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Insights on Payment Practices in Bangladesh: Cash and Mobile Finance Habits

This study, conducted by Dnet under a grant provided through USAID’s Mobile Solutions and Technical Assistance (mSTAR) project, captures how customer acquisition agents for Dnet’s Aponjon Program are using mobile phones. Aponjon is an mHealth initiative focused on maternal and child healthcare. Aponjon deploys agents across the country to increase subscriptions to the mobile phone service; agents receive an incentive payment based on the number of customer acquisitions they make.

mSTAR Quarterly Report | Q3 FY14

The five-year Mobile Solutions Technical Assistance and Research (mSTAR) award is a broad, flexible, and responsive program designed to foster the rapid adoption and scale-up of mobile money, mobile access, and mobile data in developing countries.

Mobile Money Snapshot: Save the Children

USAID promotes increased access to and usage of mobile financial services in order to deepen financial inclusion, accelerate broad-based economic growth, and instill transparency into funding flows. mSTAR/Bangladesh produces these mobile money snapshots describe the experiences of USAID- and non-USAID-funded organizations that have begun to replace cash with digital payments so that others can apply their lessons learned to their own transition to digital payments.

Mobile Money Snapshot: Chars Livelihoods Program

USAID promotes increased access to and usage of mobile financial services in order to deepen financial inclusion, accelerate broad-based economic growth, and instill transparency into funding flows. mSTAR/Bangladesh produces these mobile money snapshots describe the experiences of USAID- and non-USAID-funded organizations that have begun to replace cash with digital payments so that others can apply their lessons learned to their own transition to digital payments.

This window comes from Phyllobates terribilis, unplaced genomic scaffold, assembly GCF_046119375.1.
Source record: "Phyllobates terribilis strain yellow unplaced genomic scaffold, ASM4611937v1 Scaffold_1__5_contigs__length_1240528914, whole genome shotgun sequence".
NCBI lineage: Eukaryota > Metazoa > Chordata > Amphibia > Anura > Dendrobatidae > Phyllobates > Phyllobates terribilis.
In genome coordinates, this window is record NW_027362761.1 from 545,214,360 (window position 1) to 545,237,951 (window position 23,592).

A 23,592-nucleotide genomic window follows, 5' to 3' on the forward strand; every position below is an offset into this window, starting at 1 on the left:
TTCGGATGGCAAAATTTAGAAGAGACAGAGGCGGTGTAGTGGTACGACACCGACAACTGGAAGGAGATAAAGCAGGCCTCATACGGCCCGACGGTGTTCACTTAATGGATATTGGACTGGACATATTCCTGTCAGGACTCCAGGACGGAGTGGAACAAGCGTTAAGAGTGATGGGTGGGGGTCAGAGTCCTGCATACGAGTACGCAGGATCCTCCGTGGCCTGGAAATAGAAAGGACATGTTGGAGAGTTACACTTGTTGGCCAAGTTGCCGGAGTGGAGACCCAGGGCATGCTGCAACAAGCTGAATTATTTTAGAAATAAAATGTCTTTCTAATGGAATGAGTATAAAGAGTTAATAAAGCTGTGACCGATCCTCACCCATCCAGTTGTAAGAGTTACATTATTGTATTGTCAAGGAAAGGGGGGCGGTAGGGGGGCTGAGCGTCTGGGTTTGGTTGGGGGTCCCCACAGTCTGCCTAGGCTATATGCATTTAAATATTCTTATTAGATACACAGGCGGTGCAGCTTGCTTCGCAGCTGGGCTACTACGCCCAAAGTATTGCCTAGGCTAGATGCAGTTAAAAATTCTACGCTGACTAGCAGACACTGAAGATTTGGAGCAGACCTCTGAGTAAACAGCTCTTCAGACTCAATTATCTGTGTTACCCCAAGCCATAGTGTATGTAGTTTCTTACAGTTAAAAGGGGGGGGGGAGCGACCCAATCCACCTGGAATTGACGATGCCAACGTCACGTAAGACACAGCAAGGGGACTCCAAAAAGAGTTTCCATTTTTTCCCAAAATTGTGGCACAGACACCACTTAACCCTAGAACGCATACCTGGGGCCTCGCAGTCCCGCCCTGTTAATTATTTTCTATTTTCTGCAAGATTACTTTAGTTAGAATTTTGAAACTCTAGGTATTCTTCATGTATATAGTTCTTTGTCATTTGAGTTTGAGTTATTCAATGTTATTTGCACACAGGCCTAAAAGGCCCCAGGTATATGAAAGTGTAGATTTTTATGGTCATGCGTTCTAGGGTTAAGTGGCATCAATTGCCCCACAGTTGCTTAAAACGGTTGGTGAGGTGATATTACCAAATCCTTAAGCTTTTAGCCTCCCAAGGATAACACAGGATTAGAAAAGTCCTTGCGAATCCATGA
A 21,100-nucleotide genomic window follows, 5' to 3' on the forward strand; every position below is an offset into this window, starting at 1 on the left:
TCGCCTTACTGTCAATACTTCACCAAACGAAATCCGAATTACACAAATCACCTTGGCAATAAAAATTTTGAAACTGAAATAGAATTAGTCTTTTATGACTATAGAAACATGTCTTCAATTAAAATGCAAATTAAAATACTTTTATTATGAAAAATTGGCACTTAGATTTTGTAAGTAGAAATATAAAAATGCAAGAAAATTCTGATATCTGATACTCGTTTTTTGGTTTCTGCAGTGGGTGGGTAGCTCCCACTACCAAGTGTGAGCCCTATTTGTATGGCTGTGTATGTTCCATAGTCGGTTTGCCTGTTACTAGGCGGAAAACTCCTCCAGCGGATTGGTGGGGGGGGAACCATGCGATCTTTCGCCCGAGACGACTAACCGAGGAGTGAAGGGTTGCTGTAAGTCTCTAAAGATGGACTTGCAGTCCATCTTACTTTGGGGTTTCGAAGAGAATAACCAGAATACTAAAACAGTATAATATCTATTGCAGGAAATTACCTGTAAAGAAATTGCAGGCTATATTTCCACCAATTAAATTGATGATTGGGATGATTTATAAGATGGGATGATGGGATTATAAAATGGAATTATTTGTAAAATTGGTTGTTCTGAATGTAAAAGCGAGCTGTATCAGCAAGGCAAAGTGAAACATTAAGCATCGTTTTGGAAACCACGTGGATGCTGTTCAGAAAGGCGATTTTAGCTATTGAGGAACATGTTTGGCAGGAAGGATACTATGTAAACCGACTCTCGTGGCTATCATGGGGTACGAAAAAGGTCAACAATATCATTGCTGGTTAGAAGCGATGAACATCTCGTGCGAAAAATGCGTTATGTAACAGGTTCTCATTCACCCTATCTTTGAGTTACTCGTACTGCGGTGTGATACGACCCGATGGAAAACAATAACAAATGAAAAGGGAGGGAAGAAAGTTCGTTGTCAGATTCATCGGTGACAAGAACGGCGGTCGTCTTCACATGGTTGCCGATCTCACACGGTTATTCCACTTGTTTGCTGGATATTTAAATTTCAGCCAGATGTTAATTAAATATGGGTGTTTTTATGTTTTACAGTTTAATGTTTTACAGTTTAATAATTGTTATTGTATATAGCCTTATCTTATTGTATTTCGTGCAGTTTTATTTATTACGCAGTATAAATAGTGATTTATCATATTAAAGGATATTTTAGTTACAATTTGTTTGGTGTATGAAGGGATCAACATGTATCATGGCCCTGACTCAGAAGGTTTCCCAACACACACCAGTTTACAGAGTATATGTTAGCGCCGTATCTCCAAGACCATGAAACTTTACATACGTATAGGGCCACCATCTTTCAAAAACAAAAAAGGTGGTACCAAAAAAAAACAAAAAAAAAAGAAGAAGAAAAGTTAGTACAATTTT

Mobile Money Snapshot: TB Care II

USAID promotes increased access to and usage of mobile financial services in order to deepen financial inclusion, accelerate broad-based economic growth, and instill transparency into funding flows. These mobile money snapshots describe the experiences of USAID- and non-USAID-funded organizations that have begun to replace cash with digital payments so that others can apply their lessons learned to their own transition to digital payments.

Mobile Money Snapshot: PROSHAR Cash for Work Program

USAID promotes increased access to and usage of mobile financial services in order to deepen financial inclusion, accelerate broad-based economic growth, and instill transparency into funding flows. These mobile money snapshots describe the experiences of USAID- and non-USAID-funded organizations that have begun to replace cash with digital payments so that others can apply their lessons learned to their own transition to digital payments.

mSTAR Quarterly Report | Q2 FY14

The five-year Mobile Solutions Technical Assistance and Research (mSTAR) award is a broad, flexible, and responsive program designed to foster the rapid adoption and scale-up of mobile money, mobile access, and mobile data in developing countries.

Mobile Money Snapshot: HelpAge International